This student Note questions whether citizens have a First Amendment right to record police in their official capacities. This Note asserts that citizen whistleblowing increases accountability because, when police action goes unchecked, instances of misconduct increase. The circuits are split over whether the right to record police action is clearly established, and thus some courts have provided qualified immunity to police who stop citizens from recording police activity while others have not.
Individuals suffering from treatment resistant mood disorders deserve to have safe and immediate access to any unconventional method of treatment that produces significant results. The health and wellbeing of its citizens is a legitimate state interest. Federal regulation of hallucinogens directly impedes on the distinct state right to regulate a legitimate state interest. The Federal Government must reclassify hallucinogens in order to facilitate research, ensure patient access, and permit its legal regulation.
Colorado and Washington have implemented systems to regulate and sell marijuana. Other states are following suit. But the Controlled Substances Act (CSA) lingers over businesses attempting to buy and sell marijuana in those states. One scholar has referred to the various provisions of that Act as the heads of a hydra: solve one problem, and two more sprout up. This Note focuses on one problem that the Act causes in particular—it disrupts contract formation. This Note argues that the CSA may preempt any state law which authorizes conduct that the CSA prohibits. It argues that the Restatement’s approach to contracts against public policy suggests that courts should enforce marijuana-related contracts. Finally, it argues that relatively little federal action would be necessary to solve this problem; Congress would not have to repeal the CSA or remove marijuana from the list of scheduled substances.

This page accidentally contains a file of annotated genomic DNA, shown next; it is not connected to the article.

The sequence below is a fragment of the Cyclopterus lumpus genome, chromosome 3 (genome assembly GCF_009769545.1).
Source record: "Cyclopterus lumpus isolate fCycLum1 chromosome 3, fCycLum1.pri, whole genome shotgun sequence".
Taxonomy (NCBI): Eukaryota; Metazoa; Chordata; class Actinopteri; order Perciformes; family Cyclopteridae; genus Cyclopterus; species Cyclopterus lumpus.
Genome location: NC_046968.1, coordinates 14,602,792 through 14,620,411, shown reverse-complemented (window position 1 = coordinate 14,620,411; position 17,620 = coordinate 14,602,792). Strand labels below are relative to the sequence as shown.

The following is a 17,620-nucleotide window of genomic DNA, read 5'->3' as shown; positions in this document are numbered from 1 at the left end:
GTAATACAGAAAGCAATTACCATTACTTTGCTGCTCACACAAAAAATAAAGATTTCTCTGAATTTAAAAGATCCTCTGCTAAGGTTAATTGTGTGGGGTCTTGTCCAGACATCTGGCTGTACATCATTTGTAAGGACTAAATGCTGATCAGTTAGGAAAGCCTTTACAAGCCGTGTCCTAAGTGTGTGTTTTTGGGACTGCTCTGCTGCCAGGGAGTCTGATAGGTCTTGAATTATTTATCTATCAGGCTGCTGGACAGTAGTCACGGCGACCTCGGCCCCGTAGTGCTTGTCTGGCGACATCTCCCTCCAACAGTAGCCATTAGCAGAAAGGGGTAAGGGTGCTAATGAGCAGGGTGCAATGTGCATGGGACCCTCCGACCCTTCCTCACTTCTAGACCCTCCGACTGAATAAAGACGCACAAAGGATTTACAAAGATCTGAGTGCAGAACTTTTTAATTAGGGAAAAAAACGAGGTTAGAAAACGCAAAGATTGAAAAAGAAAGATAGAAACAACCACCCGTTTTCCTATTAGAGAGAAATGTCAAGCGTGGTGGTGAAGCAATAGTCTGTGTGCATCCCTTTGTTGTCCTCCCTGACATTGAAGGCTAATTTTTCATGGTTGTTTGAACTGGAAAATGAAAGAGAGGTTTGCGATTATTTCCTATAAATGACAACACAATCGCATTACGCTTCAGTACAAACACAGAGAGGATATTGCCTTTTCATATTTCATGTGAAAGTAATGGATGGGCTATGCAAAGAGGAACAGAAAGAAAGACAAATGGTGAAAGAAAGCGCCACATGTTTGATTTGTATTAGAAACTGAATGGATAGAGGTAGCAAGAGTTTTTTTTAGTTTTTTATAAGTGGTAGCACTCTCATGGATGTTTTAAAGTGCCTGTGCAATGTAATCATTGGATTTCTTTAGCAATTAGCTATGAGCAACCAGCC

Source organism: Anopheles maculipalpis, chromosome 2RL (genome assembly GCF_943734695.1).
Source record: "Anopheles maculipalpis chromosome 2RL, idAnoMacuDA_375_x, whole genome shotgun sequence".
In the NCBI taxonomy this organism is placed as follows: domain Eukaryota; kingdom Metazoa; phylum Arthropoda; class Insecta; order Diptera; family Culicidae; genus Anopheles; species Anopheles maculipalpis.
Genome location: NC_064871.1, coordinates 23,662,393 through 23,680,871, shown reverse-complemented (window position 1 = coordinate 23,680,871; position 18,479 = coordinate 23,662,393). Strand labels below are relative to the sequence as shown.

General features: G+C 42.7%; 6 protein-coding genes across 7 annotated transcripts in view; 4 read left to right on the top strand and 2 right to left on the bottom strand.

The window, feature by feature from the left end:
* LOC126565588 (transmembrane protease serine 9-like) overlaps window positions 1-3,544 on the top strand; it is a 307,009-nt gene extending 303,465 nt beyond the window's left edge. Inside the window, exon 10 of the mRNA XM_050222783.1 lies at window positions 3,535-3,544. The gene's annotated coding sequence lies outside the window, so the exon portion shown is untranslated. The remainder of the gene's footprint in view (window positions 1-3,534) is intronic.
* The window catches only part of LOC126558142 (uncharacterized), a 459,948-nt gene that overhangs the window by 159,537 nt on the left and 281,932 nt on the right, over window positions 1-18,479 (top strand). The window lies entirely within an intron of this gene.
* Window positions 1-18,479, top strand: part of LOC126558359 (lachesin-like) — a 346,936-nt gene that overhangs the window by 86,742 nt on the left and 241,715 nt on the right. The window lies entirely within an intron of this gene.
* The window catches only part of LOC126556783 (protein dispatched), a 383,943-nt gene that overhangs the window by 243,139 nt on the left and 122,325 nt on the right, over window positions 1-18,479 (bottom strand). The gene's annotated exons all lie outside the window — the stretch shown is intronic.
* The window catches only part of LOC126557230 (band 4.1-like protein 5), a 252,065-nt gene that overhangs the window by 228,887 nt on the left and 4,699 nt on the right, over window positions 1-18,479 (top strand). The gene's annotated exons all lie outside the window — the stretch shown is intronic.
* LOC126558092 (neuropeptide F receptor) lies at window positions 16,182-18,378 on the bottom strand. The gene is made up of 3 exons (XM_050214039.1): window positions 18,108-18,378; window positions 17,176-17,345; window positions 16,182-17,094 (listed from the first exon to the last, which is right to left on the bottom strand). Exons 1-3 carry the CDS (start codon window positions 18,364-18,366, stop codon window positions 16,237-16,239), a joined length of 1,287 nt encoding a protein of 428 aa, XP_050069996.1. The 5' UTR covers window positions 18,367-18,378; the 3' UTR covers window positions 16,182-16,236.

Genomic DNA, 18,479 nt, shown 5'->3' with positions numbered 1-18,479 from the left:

Nations around the world are feeling the effects of climate change. The international community now accepts that climate change is spurred by human action, and the consequences of climate change will be severe. One consequence is the emergence of Environmentally Displaced Persons. Environmentally Displaced Persons, defined by the United Nations High Commissioner for Refugees, are those “who are displaced from or who feel obliged to leave their usual place of residence, because their lives, livelihoods and welfare have been placed at serious risk as a result of adverse environmental, ecological or climatic processes and events.” There are fifty-one island nations around the world that identify themselves as Small Island Developing States (SIDS). Many of these nations are also included in the United Nation’s grouping of Least Developed Countries, and as such have contributed very little to the carbon emissions that cause climate change (less than 1% of global emissions).
History has demonstrated the United States’ ability to rapidly assert control over vast areas of land in a sweeping manner. In 1803, Thomas Jefferson acquired the Louisiana Purchase, doubling the size of the country. Over a century later, Congress passed the Outer Continental Shelf Lands Act of 1953, asserting control over 1.76 billion acres of submerged land. And on September 10th, 2014, a subcommittee in the House of Representatives sat down to discuss what could be the beginning of a new era of American property acquisition. The American Space Technology for Exploring Resource Opportunities in Deep Space Act (Asteroids Act) strives to: